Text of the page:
For more information on Hourglass, its sequels, and Myra McEntire, check out the author’s website, Goodreads, and Twitter. Ms. McEntire is also a contributing author in the holiday anthology My True Love Gave to Me, so you may want to give that fabulous book a read as well!

The Revenge of Seven

Warning! Spoilers ahead! If you’re not totally caught up with the entire I Am Number Four (Lorien Legacies) series, you might want to go ahead and take care of that. And when I say “totally caught up,” I mean reading the four previous novels as well as all nine short stories. Here’s a reading list to get you started.

In my opinion, it is essential to read the novellas to fully understand what’s happening, particularly in The Fall of Five and The Revenge of Seven. These short stories add so much depth to the story, and they help readers really get to know the motivations that drive certain characters.

There are a few other journal entries and things that you may also want to take a look at. You can see a full list at Goodreads.com. (I plan to explore those as soon as I finish with this post.) For now, though, let’s dive into the fifth novel in the Lorien Legacies saga, The Revenge of Seven.

When last we left the remaining members of the Lorien Garde, things were looking rather bleak. An unexpected betrayal resulted in the death of one of their own. Now, the Garde is scattered and on the run. They don’t know who they can trust or how deep the Mogadorian threat has infiltrated the government, but they know they must fight, or Earth will surely fall to the Mogs.

Four, Sarah, Sam, Malcom, and Adam (a Mogadorian who sympathizes with the Loric cause) escape from the horror that befell them in Chicago and journey to the Mog stronghold in Washington, DC. Their aim is to hit the Mogs where it hurts…and hopefully learn a thing or two that will help them win this war.

Six, Seven (Marina), and Nine are in Florida, and they’ve just endured a shock to their systems. They witnessed the betrayal of Five–a betrayal that resulted in Eight’s death. They’re reeling from what has happened, but they must also prepare for the battle to come…a battle in which the Mog forces are seemingly unbeatable. In their quest to get a jump on the Mogs, however, they’ll receive help from an unlikely ally. This help gives them just enough time to flee the Mogs in Florida and join up with Four and company in their Washington stronghold.

In another turn of events, Ella (also known as Ten) has been captured by the vile Mog leader, Setrákus Ra, a sinister being who is more powerful than anyone she’s ever encountered. Setrákus Ra is bent on the domination of Earth…and he wants Ella by his side when it happens. Why? What’s so special about her? Why would Setrákus Ra want to ally himself with one of the Lorien Garde? Is there anything Ella can do to escape his clutches and warn the other members of the Garde of what is to come?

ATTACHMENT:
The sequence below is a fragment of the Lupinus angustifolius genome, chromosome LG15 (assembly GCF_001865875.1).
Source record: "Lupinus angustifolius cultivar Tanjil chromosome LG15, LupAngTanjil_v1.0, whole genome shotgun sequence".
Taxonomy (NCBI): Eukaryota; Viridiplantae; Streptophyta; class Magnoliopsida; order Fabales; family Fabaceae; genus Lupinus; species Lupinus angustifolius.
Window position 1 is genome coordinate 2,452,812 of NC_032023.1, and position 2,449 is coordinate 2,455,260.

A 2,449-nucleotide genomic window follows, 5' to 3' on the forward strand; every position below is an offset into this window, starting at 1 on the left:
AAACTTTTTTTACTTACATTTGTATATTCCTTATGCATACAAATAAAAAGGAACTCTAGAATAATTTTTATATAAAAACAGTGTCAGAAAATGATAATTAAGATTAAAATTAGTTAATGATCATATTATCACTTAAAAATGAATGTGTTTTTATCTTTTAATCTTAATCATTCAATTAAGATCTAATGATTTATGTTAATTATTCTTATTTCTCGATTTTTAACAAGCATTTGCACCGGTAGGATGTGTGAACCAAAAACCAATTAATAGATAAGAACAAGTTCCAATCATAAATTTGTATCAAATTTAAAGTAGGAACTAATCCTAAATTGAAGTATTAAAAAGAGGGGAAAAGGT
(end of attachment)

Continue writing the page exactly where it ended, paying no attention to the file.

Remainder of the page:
The Mogadorians are close to a full-scale invasion, and the Lorien Garde and their allies are the only beings capable of stopping them…even though the Garde is severely outnumbered. Is there any way for the Garde to claim victory, or is Setrákus Ra simply too powerful to stop?

The Loric and the Mogadorians are careening toward a war that will envelope the entire planet. Who will win? Who will lose? Well, that’s not entirely clear. One thing is certain, though…something has just been unleashed that could change everything.

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If it’s not already clear, The Revenge of Seven is not the last book in this series. We’ve got one more novel to go (I think) and probably a few more novellas. Unlike The Fall of Five, though, I was at least a little prepared for the cliffhanger at the end of this book. No urges to fling the book across the room.

My mind is spinning from what happened at the end–and the implications for the next book–and I’m pretty sure that the final installment will be more action-packed than anything we’ve seen before. I doubt all of our heroes will survive until the end, but I foresee them doing a lot of damage to the hated Mogs before all is said and done.

A couple of my librarian friends actually judge me a bit for being so into this series, but I really don’t care. (I’ll never apologize for liking a book.) If you’re looking for a series with loads of action, adventure, intrigue, suspense, aliens, government conspiracies, and even a teensy bit of romance, I think you’ll enjoy the Lorien Legacies books as much as I do. And if you’re anything like me, you’ll probably be just as eager for the final installment as I am. (I just hope we get a somewhat happy ending. These kids have been through enough!)

There’s no word yet on the title or release date for the next book, but I would expect it to be out in late summer of next year. The next series of novellas will come out before then. The ebook version of novella #10, The Fugitive, will be out on December 23rd.

For much more information on this exciting series, go to the I Am Number Four Fans website. You may also want to check out the book trailer for The Revenge of Seven below.

*A word of advice from me: Avoid the movie adaptation of the first book. It doesn’t begin to compare to its source material.*